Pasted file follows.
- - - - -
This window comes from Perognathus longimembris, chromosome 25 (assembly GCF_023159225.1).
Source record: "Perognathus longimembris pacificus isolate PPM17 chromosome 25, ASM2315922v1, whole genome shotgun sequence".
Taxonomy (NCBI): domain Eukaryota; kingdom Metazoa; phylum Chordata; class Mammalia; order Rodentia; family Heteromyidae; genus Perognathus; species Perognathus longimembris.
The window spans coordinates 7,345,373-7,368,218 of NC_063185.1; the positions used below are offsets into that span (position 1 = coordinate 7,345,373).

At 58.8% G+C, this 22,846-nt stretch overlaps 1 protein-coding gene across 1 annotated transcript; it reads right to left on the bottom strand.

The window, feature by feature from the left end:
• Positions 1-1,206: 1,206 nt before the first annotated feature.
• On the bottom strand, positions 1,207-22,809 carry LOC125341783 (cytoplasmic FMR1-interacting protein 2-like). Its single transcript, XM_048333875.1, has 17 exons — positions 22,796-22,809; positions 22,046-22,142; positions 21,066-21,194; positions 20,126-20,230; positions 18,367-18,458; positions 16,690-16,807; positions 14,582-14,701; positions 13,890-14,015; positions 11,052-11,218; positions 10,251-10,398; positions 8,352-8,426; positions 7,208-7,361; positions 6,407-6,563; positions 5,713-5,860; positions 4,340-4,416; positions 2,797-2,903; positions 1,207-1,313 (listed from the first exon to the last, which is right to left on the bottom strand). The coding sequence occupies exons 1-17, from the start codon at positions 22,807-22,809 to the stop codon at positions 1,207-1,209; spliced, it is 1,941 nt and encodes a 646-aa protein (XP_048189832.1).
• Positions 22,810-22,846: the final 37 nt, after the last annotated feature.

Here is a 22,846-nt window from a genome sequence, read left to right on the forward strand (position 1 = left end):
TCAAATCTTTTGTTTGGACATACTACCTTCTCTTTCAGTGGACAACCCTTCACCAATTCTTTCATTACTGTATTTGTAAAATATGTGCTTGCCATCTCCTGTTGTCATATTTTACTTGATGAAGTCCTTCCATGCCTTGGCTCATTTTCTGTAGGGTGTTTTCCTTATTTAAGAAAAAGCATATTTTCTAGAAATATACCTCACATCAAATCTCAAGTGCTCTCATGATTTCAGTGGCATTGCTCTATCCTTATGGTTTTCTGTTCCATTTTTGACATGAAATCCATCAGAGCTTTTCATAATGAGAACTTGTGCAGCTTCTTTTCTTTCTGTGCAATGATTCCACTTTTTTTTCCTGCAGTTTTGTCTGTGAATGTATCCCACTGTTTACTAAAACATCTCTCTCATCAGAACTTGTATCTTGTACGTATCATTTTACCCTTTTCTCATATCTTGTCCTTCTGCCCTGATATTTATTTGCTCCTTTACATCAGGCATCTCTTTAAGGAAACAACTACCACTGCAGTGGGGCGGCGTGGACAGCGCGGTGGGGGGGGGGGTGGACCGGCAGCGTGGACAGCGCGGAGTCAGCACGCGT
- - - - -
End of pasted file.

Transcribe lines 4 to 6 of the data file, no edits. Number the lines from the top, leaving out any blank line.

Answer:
The window spans coordinates 7,345,373-7,368,218 of NC_063185.1; the positions used below are offsets into that span (position 1 = coordinate 7,345,373).

At 58.8% G+C, this 22,846-nt stretch overlaps 1 protein-coding gene across 1 annotated transcript; it reads right to left on the bottom strand.

The window, feature by feature from the left end: